Things You'll Need
2 types of dry dog food
Canned dog food (Optional)
Like many other breeds of toy dogs, bichon frises can be very finicky when it comes to food. This has its good and bad points. But you need to be finicky when picking good food for your bichon, with help from your veterinarian. Bichons have different nutritional needs during the different stages of their lives. A sudden change in appetite is usually a sign that the dog is sick. The sooner the dog is taken to the vet, the sooner the problem can be fixed.
Decide where your bichon frise will eat its main meals. This should be away from the human dinner table.
Take your new bichon to the vet for help and advice in feeding. Your bichon puppy should come with food that the breeder was feeding it. If your bichon is from a shelter, they should be able to tell you what brand of food the dog was eating.
Feed a bichon frise puppy four times a day until they are 3 months old. Take the food away if they aren't interested in it after 15 minutes.
Feed your dog three times a day from 3 to 6 months of age.
Feed twice a day from 6 months old on. In really hot weather, your dog might only want to eat at night. Feed only food for adult dogs and the occasional treat. Pregnant bichons can go back on puppy food until the puppies are weaned.
Memorize the list of forbidden foods in "Don't Feed Your Dog These Foods." Many bichons like diced carrots as a low-calorie treat. Supplements and vitamins should only be given when your veterinarian says that your dog needs them. Puppies need high protein food of 20 to 25 percent protein. Older dogs need food of 5 percent or less of fat. Make water available all the time for your bichon to drink.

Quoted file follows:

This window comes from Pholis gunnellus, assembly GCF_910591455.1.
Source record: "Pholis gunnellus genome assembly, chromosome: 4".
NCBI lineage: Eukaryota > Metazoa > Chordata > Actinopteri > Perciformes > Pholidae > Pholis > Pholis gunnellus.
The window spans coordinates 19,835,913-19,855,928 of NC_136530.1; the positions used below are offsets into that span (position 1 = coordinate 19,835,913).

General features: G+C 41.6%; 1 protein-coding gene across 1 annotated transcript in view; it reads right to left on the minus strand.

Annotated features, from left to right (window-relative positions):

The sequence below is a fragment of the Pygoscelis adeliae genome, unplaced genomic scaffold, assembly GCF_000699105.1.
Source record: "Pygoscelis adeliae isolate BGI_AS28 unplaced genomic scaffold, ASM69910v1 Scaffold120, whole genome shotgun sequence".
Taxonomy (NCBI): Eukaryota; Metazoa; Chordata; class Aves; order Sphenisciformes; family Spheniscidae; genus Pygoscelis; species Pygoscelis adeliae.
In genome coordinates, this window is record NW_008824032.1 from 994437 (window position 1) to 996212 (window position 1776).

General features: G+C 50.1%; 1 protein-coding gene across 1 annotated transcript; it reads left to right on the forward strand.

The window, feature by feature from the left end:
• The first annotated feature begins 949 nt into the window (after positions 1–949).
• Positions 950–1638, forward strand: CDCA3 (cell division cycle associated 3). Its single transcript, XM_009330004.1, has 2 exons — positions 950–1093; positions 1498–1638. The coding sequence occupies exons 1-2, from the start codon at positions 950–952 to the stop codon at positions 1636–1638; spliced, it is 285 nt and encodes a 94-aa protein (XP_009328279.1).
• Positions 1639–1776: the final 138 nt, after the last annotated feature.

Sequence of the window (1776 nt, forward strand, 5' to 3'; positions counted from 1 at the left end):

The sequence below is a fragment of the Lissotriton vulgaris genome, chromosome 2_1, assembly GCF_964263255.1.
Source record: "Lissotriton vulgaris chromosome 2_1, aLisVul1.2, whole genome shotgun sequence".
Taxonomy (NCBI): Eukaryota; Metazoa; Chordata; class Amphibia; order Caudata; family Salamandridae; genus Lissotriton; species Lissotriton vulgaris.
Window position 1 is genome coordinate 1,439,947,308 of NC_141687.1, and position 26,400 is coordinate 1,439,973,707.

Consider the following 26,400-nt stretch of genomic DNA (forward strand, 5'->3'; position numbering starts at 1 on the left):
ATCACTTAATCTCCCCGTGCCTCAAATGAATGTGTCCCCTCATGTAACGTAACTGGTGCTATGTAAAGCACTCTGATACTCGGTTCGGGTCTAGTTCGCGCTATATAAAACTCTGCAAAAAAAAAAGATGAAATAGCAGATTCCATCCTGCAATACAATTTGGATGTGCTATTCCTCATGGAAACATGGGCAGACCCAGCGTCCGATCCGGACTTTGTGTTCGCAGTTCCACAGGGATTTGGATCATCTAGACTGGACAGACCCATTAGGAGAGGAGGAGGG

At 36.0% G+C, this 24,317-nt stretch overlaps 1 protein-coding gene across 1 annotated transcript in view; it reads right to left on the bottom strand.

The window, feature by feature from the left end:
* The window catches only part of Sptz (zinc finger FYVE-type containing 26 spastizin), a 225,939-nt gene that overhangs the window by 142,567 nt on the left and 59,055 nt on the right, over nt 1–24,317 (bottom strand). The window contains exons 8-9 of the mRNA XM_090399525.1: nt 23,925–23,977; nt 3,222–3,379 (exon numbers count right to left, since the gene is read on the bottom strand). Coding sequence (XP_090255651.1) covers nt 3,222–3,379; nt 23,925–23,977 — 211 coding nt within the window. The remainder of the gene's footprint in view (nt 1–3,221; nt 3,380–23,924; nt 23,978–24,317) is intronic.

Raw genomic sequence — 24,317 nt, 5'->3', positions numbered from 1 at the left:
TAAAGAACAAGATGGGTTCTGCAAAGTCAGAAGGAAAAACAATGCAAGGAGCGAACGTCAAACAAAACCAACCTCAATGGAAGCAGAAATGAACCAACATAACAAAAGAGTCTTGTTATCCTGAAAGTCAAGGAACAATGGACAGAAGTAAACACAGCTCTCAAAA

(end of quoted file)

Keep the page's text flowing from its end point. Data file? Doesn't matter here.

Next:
Don't feed a bichon frise only people food or mostly people food. This will make them sick. Don't let a bichon frise on your lap as you eat. This will lead to problems. Don't feed cat food to your bichon frise. It does not have enough nutrients to keep your bichon healthy. Don't suddenly switch dog food brands. This leads to digestive troubles. Gradually mix the new food in with the familiar food.
woman and bichon dog image by Pierrette Guertin from Fotolia.com
Rena Sherwood is a writer and Peter Gabriel fan who has lived in America and England. She has studied animals most of her life through direct observation and maintaining a personal library about pets. She has earned an associate degree in liberal arts from Delaware County Community College and a bachelor's degree in English from Millersville University.